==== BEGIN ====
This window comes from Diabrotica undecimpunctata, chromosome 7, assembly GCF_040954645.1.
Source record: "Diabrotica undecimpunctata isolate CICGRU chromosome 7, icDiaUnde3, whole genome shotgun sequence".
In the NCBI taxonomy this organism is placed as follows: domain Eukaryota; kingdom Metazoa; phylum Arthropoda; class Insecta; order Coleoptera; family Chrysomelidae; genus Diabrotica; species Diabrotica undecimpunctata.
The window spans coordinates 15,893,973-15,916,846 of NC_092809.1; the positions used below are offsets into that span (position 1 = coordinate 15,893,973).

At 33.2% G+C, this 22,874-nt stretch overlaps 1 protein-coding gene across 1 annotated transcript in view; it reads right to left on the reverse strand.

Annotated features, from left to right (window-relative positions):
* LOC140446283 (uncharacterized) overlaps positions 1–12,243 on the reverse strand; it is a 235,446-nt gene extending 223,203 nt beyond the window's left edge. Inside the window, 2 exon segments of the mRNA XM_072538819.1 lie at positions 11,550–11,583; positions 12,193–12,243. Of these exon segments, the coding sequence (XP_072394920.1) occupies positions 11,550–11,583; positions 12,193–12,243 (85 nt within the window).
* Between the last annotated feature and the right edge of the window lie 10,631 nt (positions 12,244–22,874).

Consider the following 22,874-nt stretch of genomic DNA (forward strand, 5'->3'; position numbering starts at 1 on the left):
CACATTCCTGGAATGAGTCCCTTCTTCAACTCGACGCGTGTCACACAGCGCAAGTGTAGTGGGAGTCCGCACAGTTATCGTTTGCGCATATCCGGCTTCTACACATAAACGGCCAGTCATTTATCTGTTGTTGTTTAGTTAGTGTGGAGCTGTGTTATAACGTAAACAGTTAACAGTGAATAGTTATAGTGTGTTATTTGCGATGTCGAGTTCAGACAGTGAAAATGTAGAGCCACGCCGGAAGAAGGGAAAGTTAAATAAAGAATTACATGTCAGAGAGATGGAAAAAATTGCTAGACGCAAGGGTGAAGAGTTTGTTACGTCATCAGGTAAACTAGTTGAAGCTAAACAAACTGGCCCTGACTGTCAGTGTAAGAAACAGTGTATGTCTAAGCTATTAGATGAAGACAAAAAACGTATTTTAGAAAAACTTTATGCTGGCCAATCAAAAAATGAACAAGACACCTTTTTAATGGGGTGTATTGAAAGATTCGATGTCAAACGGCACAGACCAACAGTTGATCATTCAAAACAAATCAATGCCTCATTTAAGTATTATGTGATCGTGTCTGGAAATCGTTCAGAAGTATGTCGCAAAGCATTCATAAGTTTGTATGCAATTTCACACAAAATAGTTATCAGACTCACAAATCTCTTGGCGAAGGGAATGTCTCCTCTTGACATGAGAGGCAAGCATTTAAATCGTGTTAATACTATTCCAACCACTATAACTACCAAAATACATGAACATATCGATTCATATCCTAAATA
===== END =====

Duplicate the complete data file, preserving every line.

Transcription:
This window comes from Diabrotica undecimpunctata, chromosome 7, assembly GCF_040954645.1.
Source record: "Diabrotica undecimpunctata isolate CICGRU chromosome 7, icDiaUnde3, whole genome shotgun sequence".
In the NCBI taxonomy this organism is placed as follows: domain Eukaryota; kingdom Metazoa; phylum Arthropoda; class Insecta; order Coleoptera; family Chrysomelidae; genus Diabrotica; species Diabrotica undecimpunctata.
The window spans coordinates 15,893,973-15,916,846 of NC_092809.1; the positions used below are offsets into that span (position 1 = coordinate 15,893,973).

At 33.2% G+C, this 22,874-nt stretch overlaps 1 protein-coding gene across 1 annotated transcript in view; it reads right to left on the reverse strand.

Annotated features, from left to right (window-relative positions):
* LOC140446283 (uncharacterized) overlaps positions 1–12,243 on the reverse strand; it is a 235,446-nt gene extending 223,203 nt beyond the window's left edge. Inside the window, 2 exon segments of the mRNA XM_072538819.1 lie at positions 11,550–11,583; positions 12,193–12,243. Of these exon segments, the coding sequence (XP_072394920.1) occupies positions 11,550–11,583; positions 12,193–12,243 (85 nt within the window).
* Between the last annotated feature and the right edge of the window lie 10,631 nt (positions 12,244–22,874).

Consider the following 22,874-nt stretch of genomic DNA (forward strand, 5'->3'; position numbering starts at 1 on the left):
CACATTCCTGGAATGAGTCCCTTCTTCAACTCGACGCGTGTCACACAGCGCAAGTGTAGTGGGAGTCCGCACAGTTATCGTTTGCGCATATCCGGCTTCTACACATAAACGGCCAGTCATTTATCTGTTGTTGTTTAGTTAGTGTGGAGCTGTGTTATAACGTAAACAGTTAACAGTGAATAGTTATAGTGTGTTATTTGCGATGTCGAGTTCAGACAGTGAAAATGTAGAGCCACGCCGGAAGAAGGGAAAGTTAAATAAAGAATTACATGTCAGAGAGATGGAAAAAATTGCTAGACGCAAGGGTGAAGAGTTTGTTACGTCATCAGGTAAACTAGTTGAAGCTAAACAAACTGGCCCTGACTGTCAGTGTAAGAAACAGTGTATGTCTAAGCTATTAGATGAAGACAAAAAACGTATTTTAGAAAAACTTTATGCTGGCCAATCAAAAAATGAACAAGACACCTTTTTAATGGGGTGTATTGAAAGATTCGATGTCAAACGGCACAGACCAACAGTTGATCATTCAAAACAAATCAATGCCTCATTTAAGTATTATGTGATCGTGTCTGGAAATCGTTCAGAAGTATGTCGCAAAGCATTCATAAGTTTGTATGCAATTTCACACAAAATAGTTATCAGACTCACAAATCTCTTGGCGAAGGGAATGTCTCCTCTTGACATGAGAGGCAAGCATTTAAATCGTGTTAATACTATTCCAACCACTATAACTACCAAAATACATGAACATATCGATTCATATCCTAAATA